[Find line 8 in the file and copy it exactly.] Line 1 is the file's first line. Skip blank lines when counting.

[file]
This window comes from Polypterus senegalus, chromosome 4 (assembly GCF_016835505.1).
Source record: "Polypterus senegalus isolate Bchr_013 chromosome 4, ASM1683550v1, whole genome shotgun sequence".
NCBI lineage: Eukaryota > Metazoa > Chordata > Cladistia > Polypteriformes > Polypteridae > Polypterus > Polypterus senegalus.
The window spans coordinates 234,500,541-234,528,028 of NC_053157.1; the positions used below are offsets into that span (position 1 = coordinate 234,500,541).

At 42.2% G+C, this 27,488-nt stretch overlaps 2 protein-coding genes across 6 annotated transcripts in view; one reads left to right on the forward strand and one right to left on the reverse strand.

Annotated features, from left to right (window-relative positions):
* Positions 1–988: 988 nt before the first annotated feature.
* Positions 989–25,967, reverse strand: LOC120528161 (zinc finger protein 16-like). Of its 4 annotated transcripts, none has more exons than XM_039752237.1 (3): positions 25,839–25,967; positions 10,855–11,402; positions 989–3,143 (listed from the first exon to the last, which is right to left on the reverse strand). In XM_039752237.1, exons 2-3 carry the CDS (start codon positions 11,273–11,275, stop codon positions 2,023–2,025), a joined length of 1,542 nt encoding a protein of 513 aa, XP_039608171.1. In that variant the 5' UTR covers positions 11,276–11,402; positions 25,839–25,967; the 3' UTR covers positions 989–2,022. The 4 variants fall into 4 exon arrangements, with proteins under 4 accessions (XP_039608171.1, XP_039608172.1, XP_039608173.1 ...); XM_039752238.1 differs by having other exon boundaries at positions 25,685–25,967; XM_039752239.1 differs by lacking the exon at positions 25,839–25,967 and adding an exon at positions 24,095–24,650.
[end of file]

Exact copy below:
* Positions 989–25,967, reverse strand: LOC120528161 (zinc finger protein 16-like). Of its 4 annotated transcripts, none has more exons than XM_039752237.1 (3): positions 25,839–25,967; positions 10,855–11,402; positions 989–3,143 (listed from the first exon to the last, which is right to left on the reverse strand). In XM_039752237.1, exons 2-3 carry the CDS (start codon positions 11,273–11,275, stop codon positions 2,023–2,025), a joined length of 1,542 nt encoding a protein of 513 aa, XP_039608171.1. In that variant the 5' UTR covers positions 11,276–11,402; positions 25,839–25,967; the 3' UTR covers positions 989–2,022. The 4 variants fall into 4 exon arrangements, with proteins under 4 accessions (XP_039608171.1, XP_039608172.1, XP_039608173.1 ...); XM_039752238.1 differs by having other exon boundaries at positions 25,685–25,967; XM_039752239.1 differs by lacking the exon at positions 25,839–25,967 and adding an exon at positions 24,095–24,650.